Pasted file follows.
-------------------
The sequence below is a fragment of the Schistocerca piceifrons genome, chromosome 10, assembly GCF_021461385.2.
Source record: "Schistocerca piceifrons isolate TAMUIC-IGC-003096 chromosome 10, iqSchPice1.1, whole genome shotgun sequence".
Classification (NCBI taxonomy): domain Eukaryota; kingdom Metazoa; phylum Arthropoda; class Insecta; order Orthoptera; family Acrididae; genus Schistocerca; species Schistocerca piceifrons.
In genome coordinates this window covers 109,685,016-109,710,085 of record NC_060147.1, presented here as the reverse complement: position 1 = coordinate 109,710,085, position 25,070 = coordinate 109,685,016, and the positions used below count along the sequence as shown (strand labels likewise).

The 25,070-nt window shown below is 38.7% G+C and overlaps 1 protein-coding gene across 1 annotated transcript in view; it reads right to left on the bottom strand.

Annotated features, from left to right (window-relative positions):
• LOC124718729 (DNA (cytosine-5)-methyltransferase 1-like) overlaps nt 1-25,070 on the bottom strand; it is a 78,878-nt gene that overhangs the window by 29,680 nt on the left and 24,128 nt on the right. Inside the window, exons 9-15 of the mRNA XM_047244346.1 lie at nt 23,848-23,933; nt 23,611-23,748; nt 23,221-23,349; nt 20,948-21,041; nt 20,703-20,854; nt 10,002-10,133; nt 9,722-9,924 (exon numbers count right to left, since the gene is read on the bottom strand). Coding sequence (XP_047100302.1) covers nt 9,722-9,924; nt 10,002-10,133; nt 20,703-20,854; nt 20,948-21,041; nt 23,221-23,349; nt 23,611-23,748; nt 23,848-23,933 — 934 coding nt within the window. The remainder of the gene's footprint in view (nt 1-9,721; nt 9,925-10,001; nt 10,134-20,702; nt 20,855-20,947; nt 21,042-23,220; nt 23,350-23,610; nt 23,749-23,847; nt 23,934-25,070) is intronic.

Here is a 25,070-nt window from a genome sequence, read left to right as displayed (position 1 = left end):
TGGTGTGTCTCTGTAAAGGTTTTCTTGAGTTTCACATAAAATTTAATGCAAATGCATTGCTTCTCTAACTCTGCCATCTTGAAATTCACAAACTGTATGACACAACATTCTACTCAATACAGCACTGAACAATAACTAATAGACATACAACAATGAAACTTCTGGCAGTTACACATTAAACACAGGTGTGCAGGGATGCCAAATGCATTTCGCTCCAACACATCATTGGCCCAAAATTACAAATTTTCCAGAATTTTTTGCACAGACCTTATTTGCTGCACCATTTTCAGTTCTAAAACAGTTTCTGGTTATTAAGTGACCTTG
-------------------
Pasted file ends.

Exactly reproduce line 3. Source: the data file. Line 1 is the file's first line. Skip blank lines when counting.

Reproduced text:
Classification (NCBI taxonomy): domain Eukaryota; kingdom Metazoa; phylum Arthropoda; class Insecta; order Orthoptera; family Acrididae; genus Schistocerca; species Schistocerca piceifrons.